Student Blog by Yvonne Wong, VM 21
In November, a juvenile Common Garter Snake presented to the Wildlife Medical Clinic. The little snake, just 30 grams or around 1 ounce, was found in a basement! It is not uncommon for reptiles to find shelter in residential homes during the winter months, but this choice is not always supported by the human inhabitants.
Upon intake, multiple small skin lesions (abnormalities) were found along the snake’s body. Otherwise, the patient appeared to be healthy.
Based on the physical exam findings, clinic members were immediately concerned about one particular disease – Snake Fungal disease (SFD), an infection caused by the fungus Ophidiomyces ophidiiocola.
This relatively newly-discovered fungal pathogen (first seen in 2006) is highly contagious, and potentially fatal, to numerous snake species (including garter snakes).
With this concern in mind, the Wildlife Medical Clinic consulted with one of the leading experts on this disease – our neighbors at the University of Illinois Wildlife Epidemiology Lab (WEL). Skin samples were taken using a simple swab technique and submitted for PCR testing. Sure enough, the results came back positive for Ophidiomyces infection.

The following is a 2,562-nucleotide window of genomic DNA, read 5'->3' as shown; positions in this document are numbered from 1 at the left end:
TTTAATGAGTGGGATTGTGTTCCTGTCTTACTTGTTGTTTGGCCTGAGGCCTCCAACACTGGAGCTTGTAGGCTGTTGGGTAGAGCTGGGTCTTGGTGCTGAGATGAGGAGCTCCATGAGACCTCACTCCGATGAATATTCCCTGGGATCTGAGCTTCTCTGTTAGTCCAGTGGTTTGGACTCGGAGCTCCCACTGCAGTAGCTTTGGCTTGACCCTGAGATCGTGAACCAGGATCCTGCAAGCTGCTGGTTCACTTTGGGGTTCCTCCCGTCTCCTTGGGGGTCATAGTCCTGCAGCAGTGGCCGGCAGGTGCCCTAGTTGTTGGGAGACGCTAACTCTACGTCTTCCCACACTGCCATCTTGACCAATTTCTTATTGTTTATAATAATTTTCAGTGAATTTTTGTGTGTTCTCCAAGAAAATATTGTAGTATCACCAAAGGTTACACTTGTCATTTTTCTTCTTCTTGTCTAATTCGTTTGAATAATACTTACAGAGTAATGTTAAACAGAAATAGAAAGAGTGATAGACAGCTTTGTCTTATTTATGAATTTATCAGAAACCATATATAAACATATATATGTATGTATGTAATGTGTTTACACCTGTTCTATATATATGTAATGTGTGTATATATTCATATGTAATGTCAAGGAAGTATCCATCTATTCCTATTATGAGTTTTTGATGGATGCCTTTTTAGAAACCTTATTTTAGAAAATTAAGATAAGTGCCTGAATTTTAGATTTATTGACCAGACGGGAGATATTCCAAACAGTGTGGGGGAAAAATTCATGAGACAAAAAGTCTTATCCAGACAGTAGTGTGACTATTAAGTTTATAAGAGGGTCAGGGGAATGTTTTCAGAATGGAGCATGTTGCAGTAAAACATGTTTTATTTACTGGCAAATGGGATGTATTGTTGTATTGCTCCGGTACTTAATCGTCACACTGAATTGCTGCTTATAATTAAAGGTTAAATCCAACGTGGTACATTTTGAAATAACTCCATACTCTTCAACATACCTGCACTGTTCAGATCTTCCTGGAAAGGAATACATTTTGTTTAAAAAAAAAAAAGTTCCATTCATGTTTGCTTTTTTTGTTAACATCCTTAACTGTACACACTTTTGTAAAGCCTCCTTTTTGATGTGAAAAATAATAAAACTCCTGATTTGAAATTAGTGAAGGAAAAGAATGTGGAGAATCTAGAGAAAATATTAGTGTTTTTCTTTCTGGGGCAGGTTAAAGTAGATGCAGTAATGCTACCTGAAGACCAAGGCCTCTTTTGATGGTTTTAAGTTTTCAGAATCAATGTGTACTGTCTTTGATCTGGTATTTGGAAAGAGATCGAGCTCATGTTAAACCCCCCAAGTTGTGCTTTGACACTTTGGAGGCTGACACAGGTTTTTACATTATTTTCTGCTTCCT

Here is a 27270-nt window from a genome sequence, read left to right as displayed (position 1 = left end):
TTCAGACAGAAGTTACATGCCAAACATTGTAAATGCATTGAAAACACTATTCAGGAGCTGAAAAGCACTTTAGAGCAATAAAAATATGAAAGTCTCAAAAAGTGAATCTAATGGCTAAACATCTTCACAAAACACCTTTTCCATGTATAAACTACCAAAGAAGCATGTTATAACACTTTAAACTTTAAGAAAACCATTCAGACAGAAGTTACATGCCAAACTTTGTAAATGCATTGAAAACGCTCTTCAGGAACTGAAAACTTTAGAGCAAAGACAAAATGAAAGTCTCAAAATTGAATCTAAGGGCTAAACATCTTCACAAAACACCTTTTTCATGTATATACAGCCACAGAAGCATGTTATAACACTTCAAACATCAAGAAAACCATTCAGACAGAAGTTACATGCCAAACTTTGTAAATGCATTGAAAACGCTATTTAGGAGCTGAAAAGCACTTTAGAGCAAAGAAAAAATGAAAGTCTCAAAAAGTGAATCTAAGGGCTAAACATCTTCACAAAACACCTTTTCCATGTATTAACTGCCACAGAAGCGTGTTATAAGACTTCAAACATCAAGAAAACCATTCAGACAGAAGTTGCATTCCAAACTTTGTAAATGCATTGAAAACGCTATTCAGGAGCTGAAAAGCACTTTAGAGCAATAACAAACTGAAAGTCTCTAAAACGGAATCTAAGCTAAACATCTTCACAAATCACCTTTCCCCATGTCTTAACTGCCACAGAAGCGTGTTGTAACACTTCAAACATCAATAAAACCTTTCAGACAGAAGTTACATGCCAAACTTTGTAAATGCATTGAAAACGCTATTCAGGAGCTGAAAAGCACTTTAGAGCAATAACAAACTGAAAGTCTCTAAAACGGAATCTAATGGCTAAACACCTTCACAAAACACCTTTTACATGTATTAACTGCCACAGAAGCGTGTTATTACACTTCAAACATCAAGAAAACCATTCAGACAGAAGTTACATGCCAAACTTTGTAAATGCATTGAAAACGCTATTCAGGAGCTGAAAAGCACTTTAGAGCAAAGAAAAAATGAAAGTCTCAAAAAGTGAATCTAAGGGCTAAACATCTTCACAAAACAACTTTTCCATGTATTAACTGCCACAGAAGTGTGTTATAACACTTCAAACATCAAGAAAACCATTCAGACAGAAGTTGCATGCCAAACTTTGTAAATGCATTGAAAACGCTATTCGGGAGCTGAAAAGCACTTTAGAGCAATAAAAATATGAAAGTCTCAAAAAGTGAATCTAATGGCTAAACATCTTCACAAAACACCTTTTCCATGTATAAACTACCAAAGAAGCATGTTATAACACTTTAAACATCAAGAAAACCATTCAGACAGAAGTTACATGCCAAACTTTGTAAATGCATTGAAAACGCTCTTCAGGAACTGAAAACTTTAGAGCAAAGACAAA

With the confirmation of SFD, the patient began a long course of antifungal therapy. Medicating reptiles can often pose a challenge due to potential danger to the handler (not the case with this small, non-venomous species) and stress or stubbornness of the patient. Luckily, the Wildlife Epidemiology Lab developed a highly efficacious method to treat snakes with Ophidiomyces using nebulization therapy. This patient underwent daily 30-minute nebulization treatments for the first month of care. A recheck skin swab was then tested to see if therapy was working. Thankfully, this test showed that the snake was now negative for the disease.
Three negative skin swabs are necessary to deem a snake free from fungal disease. This patient has already almost doubled in size while in clinic, so hopefully he/she will continue to grow and remain disease free through the next rechecks. As reptiles cannot be released during the winter time in temperate climates, this patient will be at the Wildlife Medical Clinic until the weather warms up!
If you would like to learn more about Snake Fungal Disease, please visit the WEL’s website: https://vetmed.illinois.edu/wel/.